Are you tired of keeping teaching history and philosophy in the same way year after year?
Do your students feel bored, too?
Would you like to discover a new approach to teaching these subjects?
Then this course is for you!
Gamification refers to the introduction of elements taken from games in non-gaming contexts. Together with game design and game-based learning, it is a powerful technique to captivate student interest and attention and increase their understanding and retention of concepts and ideas.
This course will present many strategies for gamifying lessons in history and philosophy.
Accordingly, it will support secondary school teachers in introducing game-based learning in their teaching activities (content presentation, student tasks, and assignments, evaluations).
Participants will have time to practice all the proposed strategies and create school activities ready for use once they are back in their own country.
They will discover how to present historical content by having students play selected games and board games. Moreover, they will learn a practical method to facilitate board gaming in the classroom.
Participants will also realize how they can ask students to design simple games that will make them familiar with some proposed topic or content. Through designing games, students will acquire new content without even noticing it!
The course will also introduce participants to interactive fiction, an effective medium for creating stories that can be applied effectively to teach philosophical content. Participants will simulate philosophical conversation and write branching stories with ancient (e.g., Plato, Aristotle) and modern (e.g., Hobbes, Locke) philosophers.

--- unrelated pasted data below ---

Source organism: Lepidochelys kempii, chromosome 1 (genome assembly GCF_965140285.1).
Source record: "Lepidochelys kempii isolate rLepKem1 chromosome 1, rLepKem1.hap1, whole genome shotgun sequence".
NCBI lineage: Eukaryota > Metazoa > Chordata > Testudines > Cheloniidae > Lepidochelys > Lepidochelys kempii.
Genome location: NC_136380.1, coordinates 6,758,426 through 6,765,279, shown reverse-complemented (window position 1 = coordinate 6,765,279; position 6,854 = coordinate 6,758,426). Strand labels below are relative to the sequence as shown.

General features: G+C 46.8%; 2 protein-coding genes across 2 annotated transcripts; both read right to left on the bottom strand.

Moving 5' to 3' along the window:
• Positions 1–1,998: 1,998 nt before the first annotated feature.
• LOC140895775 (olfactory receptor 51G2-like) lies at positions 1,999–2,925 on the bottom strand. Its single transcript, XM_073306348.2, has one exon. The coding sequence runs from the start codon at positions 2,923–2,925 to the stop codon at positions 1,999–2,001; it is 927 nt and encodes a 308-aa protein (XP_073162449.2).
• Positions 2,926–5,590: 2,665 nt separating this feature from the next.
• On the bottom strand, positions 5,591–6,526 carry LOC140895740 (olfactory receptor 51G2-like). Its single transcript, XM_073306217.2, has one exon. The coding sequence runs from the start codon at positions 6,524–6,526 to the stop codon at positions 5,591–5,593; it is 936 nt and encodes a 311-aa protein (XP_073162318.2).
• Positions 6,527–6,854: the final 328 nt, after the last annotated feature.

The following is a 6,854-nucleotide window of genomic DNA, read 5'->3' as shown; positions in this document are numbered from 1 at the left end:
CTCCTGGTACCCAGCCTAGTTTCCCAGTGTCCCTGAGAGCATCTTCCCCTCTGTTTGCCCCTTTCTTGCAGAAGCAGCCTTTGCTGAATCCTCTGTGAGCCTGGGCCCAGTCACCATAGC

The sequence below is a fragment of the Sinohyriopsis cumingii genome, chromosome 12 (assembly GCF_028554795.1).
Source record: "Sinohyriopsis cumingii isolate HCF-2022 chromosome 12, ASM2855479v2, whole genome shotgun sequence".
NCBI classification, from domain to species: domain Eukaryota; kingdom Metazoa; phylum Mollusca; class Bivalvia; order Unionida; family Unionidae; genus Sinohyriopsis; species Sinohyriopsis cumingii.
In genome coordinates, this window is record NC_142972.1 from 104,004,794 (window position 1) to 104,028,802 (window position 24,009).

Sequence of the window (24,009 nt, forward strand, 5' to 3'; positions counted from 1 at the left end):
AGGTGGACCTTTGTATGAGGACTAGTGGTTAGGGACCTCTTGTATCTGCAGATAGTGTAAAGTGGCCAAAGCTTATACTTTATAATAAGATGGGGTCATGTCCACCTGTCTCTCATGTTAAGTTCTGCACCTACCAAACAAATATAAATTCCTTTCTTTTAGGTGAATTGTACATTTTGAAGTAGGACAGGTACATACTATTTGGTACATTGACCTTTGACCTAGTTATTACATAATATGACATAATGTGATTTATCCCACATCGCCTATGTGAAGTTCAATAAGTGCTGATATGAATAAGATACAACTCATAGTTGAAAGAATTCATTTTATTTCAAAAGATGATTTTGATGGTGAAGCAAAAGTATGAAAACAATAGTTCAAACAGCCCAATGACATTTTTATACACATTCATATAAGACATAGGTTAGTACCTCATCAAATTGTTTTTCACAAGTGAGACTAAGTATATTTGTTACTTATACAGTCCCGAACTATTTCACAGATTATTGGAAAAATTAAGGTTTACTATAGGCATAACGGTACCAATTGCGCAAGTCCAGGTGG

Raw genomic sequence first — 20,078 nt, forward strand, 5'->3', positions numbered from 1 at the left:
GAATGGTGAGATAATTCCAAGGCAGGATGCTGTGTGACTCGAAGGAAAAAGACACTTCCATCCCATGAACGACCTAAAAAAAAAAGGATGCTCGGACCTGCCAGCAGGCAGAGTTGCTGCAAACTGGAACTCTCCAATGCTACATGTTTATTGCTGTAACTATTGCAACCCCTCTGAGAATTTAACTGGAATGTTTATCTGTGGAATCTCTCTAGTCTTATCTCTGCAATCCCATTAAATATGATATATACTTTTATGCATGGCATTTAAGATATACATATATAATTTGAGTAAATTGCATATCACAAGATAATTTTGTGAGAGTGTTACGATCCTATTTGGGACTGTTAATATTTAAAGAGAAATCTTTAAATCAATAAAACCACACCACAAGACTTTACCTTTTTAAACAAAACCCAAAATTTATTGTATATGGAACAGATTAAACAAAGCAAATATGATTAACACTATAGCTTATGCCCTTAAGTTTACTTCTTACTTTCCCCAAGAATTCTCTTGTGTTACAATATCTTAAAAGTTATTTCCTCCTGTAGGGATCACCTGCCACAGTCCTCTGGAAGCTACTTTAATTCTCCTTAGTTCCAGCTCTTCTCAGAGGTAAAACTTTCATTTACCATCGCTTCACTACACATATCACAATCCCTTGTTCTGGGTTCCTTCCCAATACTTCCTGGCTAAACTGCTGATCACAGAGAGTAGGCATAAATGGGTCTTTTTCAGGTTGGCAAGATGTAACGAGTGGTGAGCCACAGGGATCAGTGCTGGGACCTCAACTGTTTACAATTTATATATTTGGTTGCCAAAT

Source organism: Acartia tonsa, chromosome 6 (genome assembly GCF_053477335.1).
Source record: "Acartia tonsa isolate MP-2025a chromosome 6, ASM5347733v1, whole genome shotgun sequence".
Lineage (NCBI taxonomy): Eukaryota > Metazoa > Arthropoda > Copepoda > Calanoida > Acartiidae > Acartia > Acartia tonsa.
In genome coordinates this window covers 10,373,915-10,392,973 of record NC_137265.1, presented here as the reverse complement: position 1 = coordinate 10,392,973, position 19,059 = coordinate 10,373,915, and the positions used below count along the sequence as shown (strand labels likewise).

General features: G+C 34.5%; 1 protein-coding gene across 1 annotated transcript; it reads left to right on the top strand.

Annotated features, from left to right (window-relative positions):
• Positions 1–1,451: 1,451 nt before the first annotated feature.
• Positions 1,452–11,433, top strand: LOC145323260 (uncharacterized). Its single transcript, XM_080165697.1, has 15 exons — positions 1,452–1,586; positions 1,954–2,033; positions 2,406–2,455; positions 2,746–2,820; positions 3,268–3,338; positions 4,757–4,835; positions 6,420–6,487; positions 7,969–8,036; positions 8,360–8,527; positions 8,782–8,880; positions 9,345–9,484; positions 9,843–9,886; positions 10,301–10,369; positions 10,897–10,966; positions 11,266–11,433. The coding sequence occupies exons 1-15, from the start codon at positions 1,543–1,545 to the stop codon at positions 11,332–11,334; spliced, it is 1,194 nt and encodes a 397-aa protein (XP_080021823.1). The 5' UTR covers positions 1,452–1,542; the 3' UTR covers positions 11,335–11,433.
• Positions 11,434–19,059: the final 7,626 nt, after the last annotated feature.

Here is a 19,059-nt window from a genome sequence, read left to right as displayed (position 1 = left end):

Finally, participants will reflect on how to use quizzes and gamifying techniques for assessing not only memory but also HOTS (Higher-Order Thinking Skills). They will discuss basic statistics to understand how properly evaluate student performance.
By the end of the course, participants will have gained several strategies to make history and philosophy come alive in their lessons. They will master the basics of game-based learning to engage their students and make their lessons never the same again!
The course will help the participants to:
- Understand the strengths and limits of gamification, game-based learning, and game design in education;
- Introduce games in the classroom to present specific historical content;
- Facilitate student play of board games in the classroom;
- Have students write interactive fiction to simulate philosophical dialogues;
- Ask students to design simple board games to get familiar with the proposed content;
- Evaluate Higher-Order Thinking Skills (HOTS) with quizzes;
- Improve student creativity, storytelling, critical and strategic thinking, curiosity, communication, and collaboration;
- Increase student motivation in the classroom.
Day 1 – Introduction to the course
- Introduction to the course, the school, and the external week activities;
- Icebreaker activities;
- Presentations of the participants’ schools.
Gamification and Game-Based Learning. An introduction
- What is gamification?
- The principles of instructional design;
- Why use games in education?
Day 2 – Presenting content with games and board games
- What is game-based learning?
- Learning through play: Pros and cons;
- Board games for teaching history;
- Gaming session;
- How to facilitate board game play in the classroom.
Day 3 – Game design
- Modding, retheming, and game design;
- Assessing projects: when students design games;
- Time for practice: Inventions (History) and Story Tales (Philosophy).
Day 4 – Writing interactive philosophical dialogues
- Interactive fiction in education;
- How to create interactive fiction;
- Interactive fiction and philosophical dialogues;
- Time for practice.
Day 5 – Gamifying assessments
- Still quizzes?
- Assessing Bloom’s 6 levels with quizzes;
- Basic statistics and processing of the results;
- Time for practice.
Day 6 – Course closure and cultural activities
- Course evaluation: round-up of acquired competencies, feedback, and discussion.
- Awarding of the course Certificate of Attendance.
- Excursion and other external cultural activities.